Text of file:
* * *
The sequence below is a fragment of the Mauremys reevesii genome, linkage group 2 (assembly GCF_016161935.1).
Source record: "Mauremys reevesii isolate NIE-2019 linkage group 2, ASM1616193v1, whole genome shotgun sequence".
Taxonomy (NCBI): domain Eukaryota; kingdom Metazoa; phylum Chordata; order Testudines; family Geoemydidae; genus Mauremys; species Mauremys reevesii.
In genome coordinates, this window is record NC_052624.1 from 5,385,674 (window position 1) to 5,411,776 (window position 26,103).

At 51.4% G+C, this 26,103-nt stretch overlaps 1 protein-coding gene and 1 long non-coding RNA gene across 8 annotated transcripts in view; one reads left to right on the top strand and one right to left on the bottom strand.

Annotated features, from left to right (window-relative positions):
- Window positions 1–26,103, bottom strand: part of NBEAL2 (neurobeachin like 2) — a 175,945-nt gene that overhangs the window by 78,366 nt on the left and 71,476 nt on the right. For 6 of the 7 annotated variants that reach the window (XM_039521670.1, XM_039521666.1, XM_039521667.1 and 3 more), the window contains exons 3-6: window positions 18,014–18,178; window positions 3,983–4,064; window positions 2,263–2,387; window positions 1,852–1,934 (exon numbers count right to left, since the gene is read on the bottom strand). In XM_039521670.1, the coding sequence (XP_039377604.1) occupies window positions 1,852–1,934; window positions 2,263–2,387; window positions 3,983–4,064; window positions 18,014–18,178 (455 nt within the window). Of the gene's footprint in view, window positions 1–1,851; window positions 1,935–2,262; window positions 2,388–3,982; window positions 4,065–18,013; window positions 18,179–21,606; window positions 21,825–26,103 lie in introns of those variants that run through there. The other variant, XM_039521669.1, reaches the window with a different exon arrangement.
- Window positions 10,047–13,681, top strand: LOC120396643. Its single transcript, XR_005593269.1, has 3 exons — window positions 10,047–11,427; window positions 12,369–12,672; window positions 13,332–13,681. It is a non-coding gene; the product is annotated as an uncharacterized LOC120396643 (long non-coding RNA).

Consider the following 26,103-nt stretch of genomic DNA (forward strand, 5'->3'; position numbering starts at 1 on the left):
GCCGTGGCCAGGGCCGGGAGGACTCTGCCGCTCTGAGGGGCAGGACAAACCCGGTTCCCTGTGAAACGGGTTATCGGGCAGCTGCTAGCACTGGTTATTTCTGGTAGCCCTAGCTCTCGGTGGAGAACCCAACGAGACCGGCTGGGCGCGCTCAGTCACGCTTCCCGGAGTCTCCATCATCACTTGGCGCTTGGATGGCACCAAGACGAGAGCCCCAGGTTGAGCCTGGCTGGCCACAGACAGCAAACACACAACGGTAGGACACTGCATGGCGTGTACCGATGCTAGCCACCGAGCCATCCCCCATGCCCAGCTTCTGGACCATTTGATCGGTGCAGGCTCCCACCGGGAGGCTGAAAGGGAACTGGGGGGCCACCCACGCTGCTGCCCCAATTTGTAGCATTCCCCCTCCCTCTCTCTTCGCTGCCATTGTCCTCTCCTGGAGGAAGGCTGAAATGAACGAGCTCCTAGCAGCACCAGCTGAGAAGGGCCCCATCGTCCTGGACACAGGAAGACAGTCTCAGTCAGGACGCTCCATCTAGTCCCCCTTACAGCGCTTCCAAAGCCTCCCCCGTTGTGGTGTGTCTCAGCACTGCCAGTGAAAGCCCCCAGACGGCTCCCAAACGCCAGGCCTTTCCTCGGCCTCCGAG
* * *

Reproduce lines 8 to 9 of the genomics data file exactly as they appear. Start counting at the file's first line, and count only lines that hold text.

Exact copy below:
- Window positions 10,047–13,681, top strand: LOC120396643. Its single transcript, XR_005593269.1, has 3 exons — window positions 10,047–11,427; window positions 12,369–12,672; window positions 13,332–13,681. It is a non-coding gene; the product is annotated as an uncharacterized LOC120396643 (long non-coding RNA).

Consider the following 26,103-nt stretch of genomic DNA (forward strand, 5'->3'; position numbering starts at 1 on the left):